Autism is on the rise across the country. Currently, 1 in 45 children are diagnosed with autism spectrum disorder (ASD).
By Rob Wilson
However, children are not the only ones with ASD. Millions of adults have autism, along with other developmental disorders like sensory processing disorder (SPD) and learning delays like dyslexia and attention deficit disorder.
Despite this, many workplaces are not set up to manage the needs of autistic and otherwise neurologically atypical employees, even though the Americans with Disabilities Act requires that they do so.
But what measures should an employer take to support employees with autism, and when do the requirements become an undue hardship?
The answer will vary widely based upon your company’s specific environment and culture. But there are several key points that every employer should keep in mind:
Adjusting your workplace for those with ASD is legally required.
Just as you must provide handicap accessible stalls and parking spaces for employees with mobility issues, you must also be prepared to make provisions for those have different needs than neurologically typical employees.
Changes can be beneficial to all.
Many people balk at the idea of making changes to their workplace or catering to the needs of just one employee with special needs. “Maybe he just isn’t a good fit here,” they muse. “Why should we be forced to change?”
However, I have found that the changes companies make to their office environment for those with ASD and other disorders end up benefiting the whole staff. For example, one of the key requirements that many individuals with ASD have is a need for peace, predictability and the freedom to work without distractions.
There are many ways to make this happen. You could switch out bright overhead lights with warm (and energy-friendly) LED lights. You could turn off the overhead 90’s soft rock station and only play instrumental music, or better yet, none at all. Instead, permit employees to use headphones to listen to music if it doesn’t impede their workflow.
It would also be a smart idea to create a ‘quiet area’ in your office where employees could work with the expectation of absolute silence. No phone calls. No gum popping. No chatter between desks. No loud rustling of papers.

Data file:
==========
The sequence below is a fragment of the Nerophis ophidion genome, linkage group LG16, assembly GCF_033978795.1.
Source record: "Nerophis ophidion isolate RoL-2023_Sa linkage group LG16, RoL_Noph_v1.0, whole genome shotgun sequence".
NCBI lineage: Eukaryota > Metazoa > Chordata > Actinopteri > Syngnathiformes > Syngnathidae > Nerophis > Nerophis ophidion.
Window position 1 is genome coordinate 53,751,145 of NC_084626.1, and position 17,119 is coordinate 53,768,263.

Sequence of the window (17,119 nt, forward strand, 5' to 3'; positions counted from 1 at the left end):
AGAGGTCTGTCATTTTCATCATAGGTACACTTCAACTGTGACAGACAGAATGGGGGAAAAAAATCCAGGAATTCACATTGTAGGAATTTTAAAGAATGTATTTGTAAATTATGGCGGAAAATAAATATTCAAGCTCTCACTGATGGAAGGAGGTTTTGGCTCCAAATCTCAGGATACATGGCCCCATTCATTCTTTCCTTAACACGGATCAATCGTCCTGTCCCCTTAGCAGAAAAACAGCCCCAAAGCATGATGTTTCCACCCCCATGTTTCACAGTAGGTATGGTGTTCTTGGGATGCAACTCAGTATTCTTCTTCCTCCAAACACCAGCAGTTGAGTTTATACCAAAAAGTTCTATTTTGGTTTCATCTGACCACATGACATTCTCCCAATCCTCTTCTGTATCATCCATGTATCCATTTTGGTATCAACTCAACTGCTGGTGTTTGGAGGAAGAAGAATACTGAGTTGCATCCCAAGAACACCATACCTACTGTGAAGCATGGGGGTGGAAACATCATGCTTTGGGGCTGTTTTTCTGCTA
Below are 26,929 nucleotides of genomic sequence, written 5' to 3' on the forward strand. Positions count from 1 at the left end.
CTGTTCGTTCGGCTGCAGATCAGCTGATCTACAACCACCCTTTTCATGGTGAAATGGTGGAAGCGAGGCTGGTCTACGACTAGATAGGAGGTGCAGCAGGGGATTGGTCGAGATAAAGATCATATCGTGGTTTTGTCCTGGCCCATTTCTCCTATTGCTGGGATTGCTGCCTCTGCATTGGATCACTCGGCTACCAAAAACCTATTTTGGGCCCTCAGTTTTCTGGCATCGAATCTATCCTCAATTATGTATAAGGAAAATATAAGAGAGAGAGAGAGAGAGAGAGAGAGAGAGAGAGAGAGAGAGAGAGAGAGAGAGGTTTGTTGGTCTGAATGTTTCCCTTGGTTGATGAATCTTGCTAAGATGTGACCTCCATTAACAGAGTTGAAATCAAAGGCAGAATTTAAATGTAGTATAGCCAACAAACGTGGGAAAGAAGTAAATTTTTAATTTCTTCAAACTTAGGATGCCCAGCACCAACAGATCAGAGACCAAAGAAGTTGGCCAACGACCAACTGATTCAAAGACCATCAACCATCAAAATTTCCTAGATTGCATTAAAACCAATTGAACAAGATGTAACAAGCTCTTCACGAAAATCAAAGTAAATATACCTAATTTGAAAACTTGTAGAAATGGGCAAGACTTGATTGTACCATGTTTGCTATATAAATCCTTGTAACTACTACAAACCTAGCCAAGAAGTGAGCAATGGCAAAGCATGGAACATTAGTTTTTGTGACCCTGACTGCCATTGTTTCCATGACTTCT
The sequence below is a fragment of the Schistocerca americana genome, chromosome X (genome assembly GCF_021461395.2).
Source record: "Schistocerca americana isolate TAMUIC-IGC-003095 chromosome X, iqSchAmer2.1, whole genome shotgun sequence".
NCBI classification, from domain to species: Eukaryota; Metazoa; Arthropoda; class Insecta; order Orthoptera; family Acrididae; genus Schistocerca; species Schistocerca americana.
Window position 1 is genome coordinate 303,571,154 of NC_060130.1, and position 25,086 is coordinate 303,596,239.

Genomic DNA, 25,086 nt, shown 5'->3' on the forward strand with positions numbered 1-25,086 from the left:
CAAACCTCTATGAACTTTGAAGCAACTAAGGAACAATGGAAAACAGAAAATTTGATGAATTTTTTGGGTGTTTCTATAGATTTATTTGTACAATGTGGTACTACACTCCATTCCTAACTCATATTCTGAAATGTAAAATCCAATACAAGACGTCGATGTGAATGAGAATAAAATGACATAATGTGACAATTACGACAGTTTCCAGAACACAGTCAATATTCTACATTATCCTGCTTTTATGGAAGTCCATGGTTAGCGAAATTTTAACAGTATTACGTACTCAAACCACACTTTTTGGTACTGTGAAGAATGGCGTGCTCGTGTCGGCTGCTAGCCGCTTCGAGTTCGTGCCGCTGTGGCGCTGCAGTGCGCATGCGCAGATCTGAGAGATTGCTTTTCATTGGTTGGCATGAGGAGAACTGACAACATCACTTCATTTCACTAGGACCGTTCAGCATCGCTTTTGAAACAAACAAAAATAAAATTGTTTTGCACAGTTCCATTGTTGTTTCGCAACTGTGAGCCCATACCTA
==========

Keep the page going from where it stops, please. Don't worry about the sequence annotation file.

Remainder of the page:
If such an area cannot be created, consider allowing your employee with ASD to work in an office with a door they can shut. While it might seem like favoritism to offer one employee a private office and not another, remember: This is not about offering special treatment, but about meeting an employee’s health needs.
All told, making such provisions will improve your office culture across the board. Each employee will benefit from a quiet office place with few distractions.
Be clear about any changes ahead of time.
People with ASD tend to need plenty of warning before they can adjust to any changes to their routine or environment. If you are going to swap out their computer program for a new version, give them a heads up. If you need them to switch desks or trade shifts with another employee, be aware that someone with ASD will need more advance warning than an employee without ASD.
Hiring staff with ASD can be incredibly beneficial for your company.
Experts theorize that if great thinkers like Einstein and Newton were alive today, they would be diagnosed with ASD. No wonder corporations like Microsoft and Walgreens are going out of their way to seek job candidates with autism. These firms realize that autism has amazingly powerful advantages: People with autism tend to be highly intelligent and highly focused workers, along with loyal employees.
Making your workplace friendly for those with autism and other developmental disorders requires little effort, and it can pay off for everyone.